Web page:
I don't think that there is any special magic formula for learning either of these, except for reading books on algorithmics (especially those written by functional programming experts) ... and practice. With enough practice, it becomes easier to spot the opportunity for recursion, and code it.

Don't be put off that you can't (for example) devise a quicksort or mergesort algorithm from scratch with no clues. Don't forget that the people who first devised these things were really smart people. Normal people like you and me understand these algorithms / this thinking because we read or were taught quicksort, etc. Then we apply the same knowledge to other similar problems.

Just to provide a very short answer. This works for most kinds of recursive functions.

You don't need to go through the recursion is your head. You just need to write the function for the given parameter, say a list of elements, while assuming that the function already works if you call it with any smaller list of elements.

Similarly in your mergeSort example, when writing or looking at the function with the given l and r parameters, assume that the function already works for any smaller difference between l and r.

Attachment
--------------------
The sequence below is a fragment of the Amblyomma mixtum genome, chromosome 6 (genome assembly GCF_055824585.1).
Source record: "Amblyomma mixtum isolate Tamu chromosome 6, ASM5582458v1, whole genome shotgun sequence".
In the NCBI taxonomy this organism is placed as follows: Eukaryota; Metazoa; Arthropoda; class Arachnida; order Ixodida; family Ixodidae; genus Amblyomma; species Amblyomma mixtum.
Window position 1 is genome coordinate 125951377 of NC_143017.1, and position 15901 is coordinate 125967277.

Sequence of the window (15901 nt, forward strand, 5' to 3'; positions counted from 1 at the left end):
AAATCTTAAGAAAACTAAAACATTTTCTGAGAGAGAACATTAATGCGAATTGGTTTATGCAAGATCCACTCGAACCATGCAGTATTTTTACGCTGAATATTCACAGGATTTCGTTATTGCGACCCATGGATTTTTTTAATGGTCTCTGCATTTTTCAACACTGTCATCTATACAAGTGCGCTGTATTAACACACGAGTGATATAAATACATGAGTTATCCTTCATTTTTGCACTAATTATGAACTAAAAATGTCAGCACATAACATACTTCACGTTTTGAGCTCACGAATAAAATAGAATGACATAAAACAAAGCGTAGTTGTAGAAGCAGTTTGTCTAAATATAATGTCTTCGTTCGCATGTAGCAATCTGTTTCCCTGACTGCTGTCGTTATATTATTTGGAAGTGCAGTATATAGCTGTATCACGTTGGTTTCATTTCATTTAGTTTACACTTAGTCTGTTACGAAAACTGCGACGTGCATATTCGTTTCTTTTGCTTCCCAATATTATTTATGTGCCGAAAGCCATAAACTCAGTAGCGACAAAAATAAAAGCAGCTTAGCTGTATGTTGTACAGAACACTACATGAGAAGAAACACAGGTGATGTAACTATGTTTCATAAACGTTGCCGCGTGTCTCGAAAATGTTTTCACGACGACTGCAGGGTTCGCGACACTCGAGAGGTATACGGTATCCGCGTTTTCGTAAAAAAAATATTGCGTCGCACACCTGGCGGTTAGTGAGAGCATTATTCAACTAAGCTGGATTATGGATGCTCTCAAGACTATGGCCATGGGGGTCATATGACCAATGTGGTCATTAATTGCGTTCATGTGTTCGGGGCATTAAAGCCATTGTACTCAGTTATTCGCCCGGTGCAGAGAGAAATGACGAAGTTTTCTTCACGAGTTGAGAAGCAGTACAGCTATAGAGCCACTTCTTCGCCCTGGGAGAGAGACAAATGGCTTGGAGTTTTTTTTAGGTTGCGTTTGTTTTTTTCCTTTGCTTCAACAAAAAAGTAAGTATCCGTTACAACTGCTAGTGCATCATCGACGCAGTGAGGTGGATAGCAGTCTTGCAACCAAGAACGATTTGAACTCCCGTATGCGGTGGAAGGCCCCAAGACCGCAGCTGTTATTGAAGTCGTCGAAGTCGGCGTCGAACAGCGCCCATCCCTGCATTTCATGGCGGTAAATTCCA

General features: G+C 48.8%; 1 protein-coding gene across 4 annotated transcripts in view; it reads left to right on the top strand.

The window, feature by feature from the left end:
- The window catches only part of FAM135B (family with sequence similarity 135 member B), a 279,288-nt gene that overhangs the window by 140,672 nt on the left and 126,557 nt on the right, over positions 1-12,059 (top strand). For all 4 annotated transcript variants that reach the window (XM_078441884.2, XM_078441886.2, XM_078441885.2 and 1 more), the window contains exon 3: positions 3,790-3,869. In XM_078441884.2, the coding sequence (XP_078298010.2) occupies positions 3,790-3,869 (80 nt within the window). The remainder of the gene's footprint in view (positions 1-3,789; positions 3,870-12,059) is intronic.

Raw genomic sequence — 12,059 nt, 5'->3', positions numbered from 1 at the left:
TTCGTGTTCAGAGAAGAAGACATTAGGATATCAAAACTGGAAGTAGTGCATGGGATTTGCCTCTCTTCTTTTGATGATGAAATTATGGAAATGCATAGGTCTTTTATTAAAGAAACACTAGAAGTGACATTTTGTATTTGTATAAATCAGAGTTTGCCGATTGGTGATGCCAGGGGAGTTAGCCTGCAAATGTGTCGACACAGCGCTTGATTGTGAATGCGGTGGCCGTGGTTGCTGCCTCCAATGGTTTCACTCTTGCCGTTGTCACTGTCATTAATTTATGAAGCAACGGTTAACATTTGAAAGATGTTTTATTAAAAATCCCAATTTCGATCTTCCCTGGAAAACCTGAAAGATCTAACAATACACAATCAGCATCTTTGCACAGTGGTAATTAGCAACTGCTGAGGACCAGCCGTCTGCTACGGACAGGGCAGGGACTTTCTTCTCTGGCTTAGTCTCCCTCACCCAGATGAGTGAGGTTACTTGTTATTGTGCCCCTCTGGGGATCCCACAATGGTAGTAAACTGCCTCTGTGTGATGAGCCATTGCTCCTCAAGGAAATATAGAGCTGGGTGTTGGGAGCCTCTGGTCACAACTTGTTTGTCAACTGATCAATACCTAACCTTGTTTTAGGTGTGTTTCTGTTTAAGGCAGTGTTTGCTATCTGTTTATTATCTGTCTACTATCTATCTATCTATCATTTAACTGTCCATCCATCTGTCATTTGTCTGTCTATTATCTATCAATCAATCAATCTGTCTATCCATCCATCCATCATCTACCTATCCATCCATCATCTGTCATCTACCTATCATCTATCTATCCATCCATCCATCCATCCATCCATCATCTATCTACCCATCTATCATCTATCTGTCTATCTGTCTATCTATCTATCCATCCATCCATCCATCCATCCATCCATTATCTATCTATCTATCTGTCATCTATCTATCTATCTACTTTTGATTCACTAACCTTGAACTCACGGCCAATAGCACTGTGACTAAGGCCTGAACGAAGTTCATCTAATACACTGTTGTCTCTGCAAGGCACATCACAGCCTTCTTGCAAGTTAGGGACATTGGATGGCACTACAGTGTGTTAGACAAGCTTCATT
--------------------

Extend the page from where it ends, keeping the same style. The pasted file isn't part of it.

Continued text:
The size of a finite list can't keep getting smaller forever, and neither can the gap between l and r, so you don't need to worry about the recursion going on forever.

It took me a while to piece it together. It's not as natural as a normal fibonacci or tree operations.

## Answer1: Drawing and figuring out the order.

Robert Harvey's answer really helped me get on track.

First tip. Try paper. How you outline things on paper are critical for understanding it.

My answer is based off of the following PDF from University of Purdue. Once you see that diagram, you then need to understand the order of operations. Otherwise you won't be able to put it together.

Notice the green numbers. That's exactly the order that a merge sort recursively computes its result.

It's recursively splitting til it gets to a leaf (array with a count of 1) and creeping back up then. You basically first try to get to the bottom left leaf and every other leaf from the left and come back up, til you get to the right side. The right side (of the original array) doesn't start until the entirety of the left side is done. Then all the right side goes on, until both sides have a sorted array and then you sort them against one another as the last step.